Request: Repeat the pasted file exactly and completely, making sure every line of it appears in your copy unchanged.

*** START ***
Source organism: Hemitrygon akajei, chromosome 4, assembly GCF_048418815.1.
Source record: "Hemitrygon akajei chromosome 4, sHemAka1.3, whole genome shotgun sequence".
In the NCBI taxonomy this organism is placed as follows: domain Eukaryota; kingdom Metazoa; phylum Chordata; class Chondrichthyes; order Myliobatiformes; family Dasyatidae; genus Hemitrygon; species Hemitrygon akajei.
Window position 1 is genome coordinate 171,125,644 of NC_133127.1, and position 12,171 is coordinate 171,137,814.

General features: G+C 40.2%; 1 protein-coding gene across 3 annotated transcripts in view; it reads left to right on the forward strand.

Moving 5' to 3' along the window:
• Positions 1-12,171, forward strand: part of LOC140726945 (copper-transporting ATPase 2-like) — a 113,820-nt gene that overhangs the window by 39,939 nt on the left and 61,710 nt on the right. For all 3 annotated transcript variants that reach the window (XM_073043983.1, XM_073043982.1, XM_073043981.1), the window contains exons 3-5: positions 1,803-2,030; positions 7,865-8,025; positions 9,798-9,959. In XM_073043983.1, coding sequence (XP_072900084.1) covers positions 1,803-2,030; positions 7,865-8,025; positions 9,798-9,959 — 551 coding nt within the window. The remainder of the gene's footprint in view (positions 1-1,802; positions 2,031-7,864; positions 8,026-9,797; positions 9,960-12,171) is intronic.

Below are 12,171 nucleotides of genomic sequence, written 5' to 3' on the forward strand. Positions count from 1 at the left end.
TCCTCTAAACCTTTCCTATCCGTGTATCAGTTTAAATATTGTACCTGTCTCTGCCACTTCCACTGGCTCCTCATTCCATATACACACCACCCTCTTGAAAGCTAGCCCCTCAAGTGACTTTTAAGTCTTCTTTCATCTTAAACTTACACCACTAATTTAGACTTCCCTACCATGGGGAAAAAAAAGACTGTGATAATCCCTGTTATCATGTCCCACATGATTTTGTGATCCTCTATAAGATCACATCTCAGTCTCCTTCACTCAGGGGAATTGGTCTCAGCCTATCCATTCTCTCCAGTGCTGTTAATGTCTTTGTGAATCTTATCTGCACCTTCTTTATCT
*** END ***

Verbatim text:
Source organism: Hemitrygon akajei, chromosome 4, assembly GCF_048418815.1.
Source record: "Hemitrygon akajei chromosome 4, sHemAka1.3, whole genome shotgun sequence".
In the NCBI taxonomy this organism is placed as follows: domain Eukaryota; kingdom Metazoa; phylum Chordata; class Chondrichthyes; order Myliobatiformes; family Dasyatidae; genus Hemitrygon; species Hemitrygon akajei.
Window position 1 is genome coordinate 171,125,644 of NC_133127.1, and position 12,171 is coordinate 171,137,814.

General features: G+C 40.2%; 1 protein-coding gene across 3 annotated transcripts in view; it reads left to right on the forward strand.

Moving 5' to 3' along the window:
• Positions 1-12,171, forward strand: part of LOC140726945 (copper-transporting ATPase 2-like) — a 113,820-nt gene that overhangs the window by 39,939 nt on the left and 61,710 nt on the right. For all 3 annotated transcript variants that reach the window (XM_073043983.1, XM_073043982.1, XM_073043981.1), the window contains exons 3-5: positions 1,803-2,030; positions 7,865-8,025; positions 9,798-9,959. In XM_073043983.1, coding sequence (XP_072900084.1) covers positions 1,803-2,030; positions 7,865-8,025; positions 9,798-9,959 — 551 coding nt within the window. The remainder of the gene's footprint in view (positions 1-1,802; positions 2,031-7,864; positions 8,026-9,797; positions 9,960-12,171) is intronic.

Below are 12,171 nucleotides of genomic sequence, written 5' to 3' on the forward strand. Positions count from 1 at the left end.
TCCTCTAAACCTTTCCTATCCGTGTATCAGTTTAAATATTGTACCTGTCTCTGCCACTTCCACTGGCTCCTCATTCCATATACACACCACCCTCTTGAAAGCTAGCCCCTCAAGTGACTTTTAAGTCTTCTTTCATCTTAAACTTACACCACTAATTTAGACTTCCCTACCATGGGGAAAAAAAAGACTGTGATAATCCCTGTTATCATGTCCCACATGATTTTGTGATCCTCTATAAGATCACATCTCAGTCTCCTTCACTCAGGGGAATTGGTCTCAGCCTATCCATTCTCTCCAGTGCTGTTAATGTCTTTGTGAATCTTATCTGCACCTTCTTTATCT